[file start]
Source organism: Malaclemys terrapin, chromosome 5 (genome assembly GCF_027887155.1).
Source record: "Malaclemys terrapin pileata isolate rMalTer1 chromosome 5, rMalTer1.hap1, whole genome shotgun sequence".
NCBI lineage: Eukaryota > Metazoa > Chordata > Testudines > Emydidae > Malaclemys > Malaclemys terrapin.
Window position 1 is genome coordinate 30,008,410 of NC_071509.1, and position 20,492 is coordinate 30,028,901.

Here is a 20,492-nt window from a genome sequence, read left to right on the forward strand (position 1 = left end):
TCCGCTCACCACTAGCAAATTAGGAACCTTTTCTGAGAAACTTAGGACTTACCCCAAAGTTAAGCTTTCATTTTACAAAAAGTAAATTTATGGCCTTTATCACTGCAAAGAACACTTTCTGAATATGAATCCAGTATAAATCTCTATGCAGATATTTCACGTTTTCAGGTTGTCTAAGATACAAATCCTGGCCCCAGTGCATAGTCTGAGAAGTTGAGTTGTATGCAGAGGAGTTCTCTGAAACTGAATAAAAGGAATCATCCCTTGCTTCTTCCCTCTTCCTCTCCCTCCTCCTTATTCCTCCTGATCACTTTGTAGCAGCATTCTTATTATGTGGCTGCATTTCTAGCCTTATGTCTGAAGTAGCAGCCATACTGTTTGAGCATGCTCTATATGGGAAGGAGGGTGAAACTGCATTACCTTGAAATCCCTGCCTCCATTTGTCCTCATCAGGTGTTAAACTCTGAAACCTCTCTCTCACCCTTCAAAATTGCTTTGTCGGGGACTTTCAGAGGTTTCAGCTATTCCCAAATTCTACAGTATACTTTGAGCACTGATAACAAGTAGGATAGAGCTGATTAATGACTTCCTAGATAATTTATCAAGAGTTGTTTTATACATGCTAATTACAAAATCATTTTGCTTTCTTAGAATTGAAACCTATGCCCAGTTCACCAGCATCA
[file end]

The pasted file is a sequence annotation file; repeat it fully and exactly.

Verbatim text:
Source organism: Malaclemys terrapin, chromosome 5 (genome assembly GCF_027887155.1).
Source record: "Malaclemys terrapin pileata isolate rMalTer1 chromosome 5, rMalTer1.hap1, whole genome shotgun sequence".
NCBI lineage: Eukaryota > Metazoa > Chordata > Testudines > Emydidae > Malaclemys > Malaclemys terrapin.
Window position 1 is genome coordinate 30,008,410 of NC_071509.1, and position 20,492 is coordinate 30,028,901.

Here is a 20,492-nt window from a genome sequence, read left to right on the forward strand (position 1 = left end):
TCCGCTCACCACTAGCAAATTAGGAACCTTTTCTGAGAAACTTAGGACTTACCCCAAAGTTAAGCTTTCATTTTACAAAAAGTAAATTTATGGCCTTTATCACTGCAAAGAACACTTTCTGAATATGAATCCAGTATAAATCTCTATGCAGATATTTCACGTTTTCAGGTTGTCTAAGATACAAATCCTGGCCCCAGTGCATAGTCTGAGAAGTTGAGTTGTATGCAGAGGAGTTCTCTGAAACTGAATAAAAGGAATCATCCCTTGCTTCTTCCCTCTTCCTCTCCCTCCTCCTTATTCCTCCTGATCACTTTGTAGCAGCATTCTTATTATGTGGCTGCATTTCTAGCCTTATGTCTGAAGTAGCAGCCATACTGTTTGAGCATGCTCTATATGGGAAGGAGGGTGAAACTGCATTACCTTGAAATCCCTGCCTCCATTTGTCCTCATCAGGTGTTAAACTCTGAAACCTCTCTCTCACCCTTCAAAATTGCTTTGTCGGGGACTTTCAGAGGTTTCAGCTATTCCCAAATTCTACAGTATACTTTGAGCACTGATAACAAGTAGGATAGAGCTGATTAATGACTTCCTAGATAATTTATCAAGAGTTGTTTTATACATGCTAATTACAAAATCATTTTGCTTTCTTAGAATTGAAACCTATGCCCAGTTCACCAGCATCA